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How do you pronounce in English?

Jaguares

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Hi lads, in this thread you are going to help me improve my English pronunciation. Let's start with rugby words, names or surnames rugby players because this is a rugby forum. Then.

Henry Speight. How do you pronounce "Speight"?

Like Henry "Space"?

or

Like Henry "S-Pie"?
 

iINDOMINUSxx

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its pronounced like Eight but with Sp at the front, so like Henry 'Sp-Eight', I think, if I'm wrong then I did win the Dubya award for no reason. Unfortunately :(
 

Jaguares

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Thanks lads! And what about Will Genia? GENIA

Is like Will "Kenya"

or

is like Will "Gin"?
 

ratsapprentice

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More like Kenya, a hard "G" like in Agulla.

But "ee-ah" instead of "yah"
 

Tony Manx

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Nah, in Spanish the 'G' would said like a 'H'. It's a hard G.

Genn - Ee - Ah.
Genny-A!

Thought it was a J that sounded like an H in Spanish? Certainly the town of Jalon is pronounced "Halon" as my parents used to live there.
 

TRF_Olyy

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Thought it was a J that sounded like an H in Spanish? Certainly the town of Jalon is pronounced "Halon" as my parents used to live there.

Whoops, you're right!
My old Spanish teacher would be mortified :lol:
 

Big Ewis

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Middle Class post of the day!

:)


mmmmyezzz !!!...meh meh meh meh !


monocle%28highsociety%29%281%29.jpg
 

TRF Mr Fish

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Nah, in Spanish the 'G' would said like a 'H'. It's a hard G.

Genn - Ee - Ah.
Genny-A!

Does anyone know how Genia himself pronounces his last name?

I've always said 'Gen-ee-ya' but the odd commentator from Oz says 'Jen-ee-ya'. Now I know the Australian commentators butcher foreign names all the time, but I figure they should be somewhat aware of how to pronounce their local players' names.
 

Jaguares

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Does anyone know how Genia himself pronounces his last name?

I've always said 'Gen-ee-ya' but the odd commentator from Oz says 'Jen-ee-ya'. Now I know the Australian commentators butcher foreign names all the time, but I figure they should be somewhat aware of how to pronounce their local players' names.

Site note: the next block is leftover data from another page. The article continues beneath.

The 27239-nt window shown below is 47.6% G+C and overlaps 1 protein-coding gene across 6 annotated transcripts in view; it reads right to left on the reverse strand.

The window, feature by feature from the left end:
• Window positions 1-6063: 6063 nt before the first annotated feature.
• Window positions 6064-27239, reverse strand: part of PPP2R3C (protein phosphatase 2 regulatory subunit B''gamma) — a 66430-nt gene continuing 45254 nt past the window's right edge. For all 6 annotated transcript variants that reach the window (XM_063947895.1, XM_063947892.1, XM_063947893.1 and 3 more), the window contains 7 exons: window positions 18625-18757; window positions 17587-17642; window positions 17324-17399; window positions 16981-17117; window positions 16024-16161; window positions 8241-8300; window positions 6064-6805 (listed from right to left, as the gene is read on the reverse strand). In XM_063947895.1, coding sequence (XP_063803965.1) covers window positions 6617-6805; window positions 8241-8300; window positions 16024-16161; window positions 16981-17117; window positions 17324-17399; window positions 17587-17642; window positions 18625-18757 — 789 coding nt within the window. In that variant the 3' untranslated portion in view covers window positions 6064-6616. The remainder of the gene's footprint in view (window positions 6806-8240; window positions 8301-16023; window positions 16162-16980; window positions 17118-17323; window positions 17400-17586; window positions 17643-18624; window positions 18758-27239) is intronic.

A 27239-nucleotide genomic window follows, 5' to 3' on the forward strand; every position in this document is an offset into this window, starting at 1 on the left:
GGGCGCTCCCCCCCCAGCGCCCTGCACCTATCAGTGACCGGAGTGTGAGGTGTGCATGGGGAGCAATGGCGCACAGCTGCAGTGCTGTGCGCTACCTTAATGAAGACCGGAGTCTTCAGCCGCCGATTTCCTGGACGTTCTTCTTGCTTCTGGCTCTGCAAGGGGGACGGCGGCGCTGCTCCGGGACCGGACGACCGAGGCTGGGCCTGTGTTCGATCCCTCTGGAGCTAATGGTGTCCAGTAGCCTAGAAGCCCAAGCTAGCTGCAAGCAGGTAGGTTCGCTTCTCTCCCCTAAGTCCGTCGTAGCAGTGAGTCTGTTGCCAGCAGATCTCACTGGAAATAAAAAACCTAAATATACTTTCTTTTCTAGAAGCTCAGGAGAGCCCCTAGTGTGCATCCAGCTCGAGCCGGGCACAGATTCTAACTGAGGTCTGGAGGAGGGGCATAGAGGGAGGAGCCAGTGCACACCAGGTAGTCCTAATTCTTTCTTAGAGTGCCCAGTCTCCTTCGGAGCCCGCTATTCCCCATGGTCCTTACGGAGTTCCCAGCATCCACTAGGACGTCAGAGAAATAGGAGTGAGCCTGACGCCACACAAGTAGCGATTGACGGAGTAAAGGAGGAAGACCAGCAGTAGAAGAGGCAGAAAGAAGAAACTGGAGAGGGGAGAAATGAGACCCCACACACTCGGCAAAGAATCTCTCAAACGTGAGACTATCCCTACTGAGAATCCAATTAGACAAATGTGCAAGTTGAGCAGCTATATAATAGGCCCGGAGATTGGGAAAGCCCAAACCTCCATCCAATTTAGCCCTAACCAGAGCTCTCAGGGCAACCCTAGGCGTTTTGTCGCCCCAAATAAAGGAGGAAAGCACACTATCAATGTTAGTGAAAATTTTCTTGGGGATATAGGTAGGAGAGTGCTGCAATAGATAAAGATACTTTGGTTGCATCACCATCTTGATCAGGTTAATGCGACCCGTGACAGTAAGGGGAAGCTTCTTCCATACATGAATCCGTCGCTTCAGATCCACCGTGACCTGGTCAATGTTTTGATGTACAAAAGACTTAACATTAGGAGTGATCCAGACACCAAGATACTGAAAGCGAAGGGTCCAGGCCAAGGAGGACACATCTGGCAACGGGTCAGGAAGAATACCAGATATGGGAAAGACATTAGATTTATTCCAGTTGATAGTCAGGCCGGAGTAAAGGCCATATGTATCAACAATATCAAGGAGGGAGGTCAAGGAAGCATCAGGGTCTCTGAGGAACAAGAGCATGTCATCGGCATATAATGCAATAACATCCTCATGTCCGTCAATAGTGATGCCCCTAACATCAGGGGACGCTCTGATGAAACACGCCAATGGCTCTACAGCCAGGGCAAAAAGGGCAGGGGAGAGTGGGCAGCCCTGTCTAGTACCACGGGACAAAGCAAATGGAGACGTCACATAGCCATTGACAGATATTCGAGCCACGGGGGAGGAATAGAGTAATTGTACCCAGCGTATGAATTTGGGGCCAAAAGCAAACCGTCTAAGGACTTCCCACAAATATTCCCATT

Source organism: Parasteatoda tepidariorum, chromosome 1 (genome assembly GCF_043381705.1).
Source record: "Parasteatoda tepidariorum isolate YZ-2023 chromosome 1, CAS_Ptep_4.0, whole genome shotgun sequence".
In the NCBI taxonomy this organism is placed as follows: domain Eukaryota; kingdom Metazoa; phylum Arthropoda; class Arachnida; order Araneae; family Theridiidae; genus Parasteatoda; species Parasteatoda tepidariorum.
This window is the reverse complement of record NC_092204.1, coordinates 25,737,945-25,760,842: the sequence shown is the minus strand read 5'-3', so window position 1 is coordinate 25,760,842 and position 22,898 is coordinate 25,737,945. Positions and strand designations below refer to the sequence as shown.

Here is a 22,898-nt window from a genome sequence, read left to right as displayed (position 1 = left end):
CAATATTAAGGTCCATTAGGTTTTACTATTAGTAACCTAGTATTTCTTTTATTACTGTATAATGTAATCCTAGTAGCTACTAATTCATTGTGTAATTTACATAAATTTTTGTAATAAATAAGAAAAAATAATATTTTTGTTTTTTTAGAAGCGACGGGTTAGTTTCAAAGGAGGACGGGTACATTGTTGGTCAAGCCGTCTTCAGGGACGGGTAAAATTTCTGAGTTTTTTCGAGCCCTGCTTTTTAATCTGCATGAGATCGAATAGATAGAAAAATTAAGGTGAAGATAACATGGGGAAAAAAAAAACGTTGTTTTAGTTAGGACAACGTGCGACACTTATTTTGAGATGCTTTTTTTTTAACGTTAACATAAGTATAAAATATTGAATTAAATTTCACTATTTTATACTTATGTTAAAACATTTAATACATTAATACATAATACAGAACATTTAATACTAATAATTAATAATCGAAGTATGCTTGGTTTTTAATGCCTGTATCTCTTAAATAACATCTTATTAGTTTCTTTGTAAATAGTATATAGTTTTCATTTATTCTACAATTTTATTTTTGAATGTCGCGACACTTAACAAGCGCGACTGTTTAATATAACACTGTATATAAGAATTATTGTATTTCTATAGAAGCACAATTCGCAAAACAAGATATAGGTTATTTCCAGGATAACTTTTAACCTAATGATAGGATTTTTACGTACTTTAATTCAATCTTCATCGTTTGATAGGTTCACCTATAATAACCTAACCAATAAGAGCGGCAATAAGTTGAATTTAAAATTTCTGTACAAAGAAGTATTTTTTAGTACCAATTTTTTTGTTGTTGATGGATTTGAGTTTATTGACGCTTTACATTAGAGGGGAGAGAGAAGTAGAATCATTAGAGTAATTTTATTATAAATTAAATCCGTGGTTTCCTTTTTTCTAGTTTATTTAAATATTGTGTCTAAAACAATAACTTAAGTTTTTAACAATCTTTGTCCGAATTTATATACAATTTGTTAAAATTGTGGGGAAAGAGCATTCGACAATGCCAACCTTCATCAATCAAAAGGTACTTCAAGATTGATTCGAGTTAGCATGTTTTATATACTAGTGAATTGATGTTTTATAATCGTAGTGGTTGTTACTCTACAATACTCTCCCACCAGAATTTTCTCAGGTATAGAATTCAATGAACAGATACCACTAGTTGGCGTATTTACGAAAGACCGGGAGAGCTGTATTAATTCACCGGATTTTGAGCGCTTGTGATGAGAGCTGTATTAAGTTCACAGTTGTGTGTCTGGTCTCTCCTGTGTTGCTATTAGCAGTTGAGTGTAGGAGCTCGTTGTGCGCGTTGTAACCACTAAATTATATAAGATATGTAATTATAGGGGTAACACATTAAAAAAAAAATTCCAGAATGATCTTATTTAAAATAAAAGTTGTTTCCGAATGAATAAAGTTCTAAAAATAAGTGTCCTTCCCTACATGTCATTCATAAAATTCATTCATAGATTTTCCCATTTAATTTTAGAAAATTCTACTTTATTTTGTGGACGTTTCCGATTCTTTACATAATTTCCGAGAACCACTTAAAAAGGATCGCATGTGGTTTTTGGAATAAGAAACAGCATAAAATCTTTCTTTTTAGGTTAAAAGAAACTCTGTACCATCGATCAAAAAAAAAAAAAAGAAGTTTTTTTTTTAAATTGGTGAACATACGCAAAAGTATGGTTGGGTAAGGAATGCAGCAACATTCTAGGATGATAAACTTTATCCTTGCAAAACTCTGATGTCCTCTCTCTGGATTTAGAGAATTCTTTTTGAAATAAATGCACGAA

The pronunciation of Aussie English is different than British English and American English, right?
 

TRF Mr Fish

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The pronunciation of Aussie English is different than British English and American English, right?

Yes and no. Different accents mean pronunciation can differ from country to country. I think the Americans actively seek to pronounce things differently (because America), but by and large any differences between NZ/AU and England are to do with general vocal tones. NZ 'English' is probably the closest tone to English 'English'. Kiwis say Auck-lind, Aussies say Auck-land.

Regardless, there shouldn't be such massive differences as converting a soft 'g' to a hard 'g'.
 

InsaneAsylum

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Yes and no. Different accents mean pronunciation can differ from country to country. I think the Americans actively seek to pronounce things differently (because America), but by and large any differences between NZ/AU and England are to do with general vocal tones. NZ 'English' is probably the closest tone to English 'English'. Kiwis say Auck-lind, Aussies say Auck-land.

Regardless, there shouldn't be such massive differences as converting a soft 'g' to a hard 'g'.

you're right, the difference between england, nz, and aus is mainly tone. also people from adelaide sound more like kiwis/british than the rest of australia does. i'm not sure if it's true but I was told that adelaide's settlement wasn't a convict settlement. neither was new zealand's so perhaps there is some truth in that.
 

LittleGuy

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Yes and no. Different accents mean pronunciation can differ from country to country. I think the Americans actively seek to pronounce things differently (because America), but by and large any differences between NZ/AU and England are to do with general vocal tones. NZ 'English' is probably the closest tone to English 'English'. Kiwis say Auck-lind, Aussies say Auck-land.

Regardless, there shouldn't be such massive differences as converting a soft 'g' to a hard 'g'.

Most historians believe that North American accents are actually much closer to how English was spoken in the past than modern day English ones. For instance the non-Rhotic accents (lack of r's) actually is post colonial and originated from England. I think you've got it backwards.
 

Draggs

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Most historians believe that North American accents are actually much closer to how English was spoken in the past than modern day English ones. For instance the non-Rhotic accents (lack of r's) actually is post colonial and originated from England. I think you've got it backwards.

That claim is made quite often, but not really true. Consider the breadth of 'American' and 'British' accents.
In reality, both have seen great changes and none are really 'closer' to the past language, as it has always been changing. Living conditions, culture changes, etc all contribute to this. The United States saw huge immigration from dozens of countries, all contributing to the accent.
 

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